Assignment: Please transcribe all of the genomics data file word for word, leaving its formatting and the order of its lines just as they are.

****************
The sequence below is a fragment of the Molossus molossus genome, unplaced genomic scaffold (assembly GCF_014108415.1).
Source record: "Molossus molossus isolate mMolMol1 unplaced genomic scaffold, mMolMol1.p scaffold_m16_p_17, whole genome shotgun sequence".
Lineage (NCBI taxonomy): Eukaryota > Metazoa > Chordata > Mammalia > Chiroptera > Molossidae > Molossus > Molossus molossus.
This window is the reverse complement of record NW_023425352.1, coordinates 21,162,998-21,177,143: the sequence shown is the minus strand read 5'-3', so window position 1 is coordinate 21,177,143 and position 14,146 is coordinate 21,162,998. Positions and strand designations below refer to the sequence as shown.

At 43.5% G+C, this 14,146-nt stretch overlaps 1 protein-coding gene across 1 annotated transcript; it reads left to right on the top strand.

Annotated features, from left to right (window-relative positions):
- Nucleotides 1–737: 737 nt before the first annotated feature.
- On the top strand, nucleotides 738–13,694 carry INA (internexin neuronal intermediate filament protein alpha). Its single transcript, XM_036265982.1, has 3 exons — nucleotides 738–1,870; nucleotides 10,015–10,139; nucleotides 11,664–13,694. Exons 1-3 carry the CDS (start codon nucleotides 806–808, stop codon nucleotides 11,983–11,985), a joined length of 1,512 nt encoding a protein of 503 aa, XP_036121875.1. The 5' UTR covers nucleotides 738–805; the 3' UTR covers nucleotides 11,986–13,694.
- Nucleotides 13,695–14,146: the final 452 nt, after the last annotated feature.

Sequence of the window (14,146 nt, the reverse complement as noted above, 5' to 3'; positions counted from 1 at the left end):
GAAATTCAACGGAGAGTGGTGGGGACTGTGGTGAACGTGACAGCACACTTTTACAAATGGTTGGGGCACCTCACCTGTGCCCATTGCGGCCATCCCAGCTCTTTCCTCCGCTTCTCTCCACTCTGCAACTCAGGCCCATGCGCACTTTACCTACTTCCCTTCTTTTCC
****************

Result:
The sequence below is a fragment of the Molossus molossus genome, unplaced genomic scaffold (assembly GCF_014108415.1).
Source record: "Molossus molossus isolate mMolMol1 unplaced genomic scaffold, mMolMol1.p scaffold_m16_p_17, whole genome shotgun sequence".
Lineage (NCBI taxonomy): Eukaryota > Metazoa > Chordata > Mammalia > Chiroptera > Molossidae > Molossus > Molossus molossus.
This window is the reverse complement of record NW_023425352.1, coordinates 21,162,998-21,177,143: the sequence shown is the minus strand read 5'-3', so window position 1 is coordinate 21,177,143 and position 14,146 is coordinate 21,162,998. Positions and strand designations below refer to the sequence as shown.

At 43.5% G+C, this 14,146-nt stretch overlaps 1 protein-coding gene across 1 annotated transcript; it reads left to right on the top strand.

Annotated features, from left to right (window-relative positions):
- Nucleotides 1–737: 737 nt before the first annotated feature.
- On the top strand, nucleotides 738–13,694 carry INA (internexin neuronal intermediate filament protein alpha). Its single transcript, XM_036265982.1, has 3 exons — nucleotides 738–1,870; nucleotides 10,015–10,139; nucleotides 11,664–13,694. Exons 1-3 carry the CDS (start codon nucleotides 806–808, stop codon nucleotides 11,983–11,985), a joined length of 1,512 nt encoding a protein of 503 aa, XP_036121875.1. The 5' UTR covers nucleotides 738–805; the 3' UTR covers nucleotides 11,986–13,694.
- Nucleotides 13,695–14,146: the final 452 nt, after the last annotated feature.

Sequence of the window (14,146 nt, the reverse complement as noted above, 5' to 3'; positions counted from 1 at the left end):
GAAATTCAACGGAGAGTGGTGGGGACTGTGGTGAACGTGACAGCACACTTTTACAAATGGTTGGGGCACCTCACCTGTGCCCATTGCGGCCATCCCAGCTCTTTCCTCCGCTTCTCTCCACTCTGCAACTCAGGCCCATGCGCACTTTACCTACTTCCCTTCTTTTCC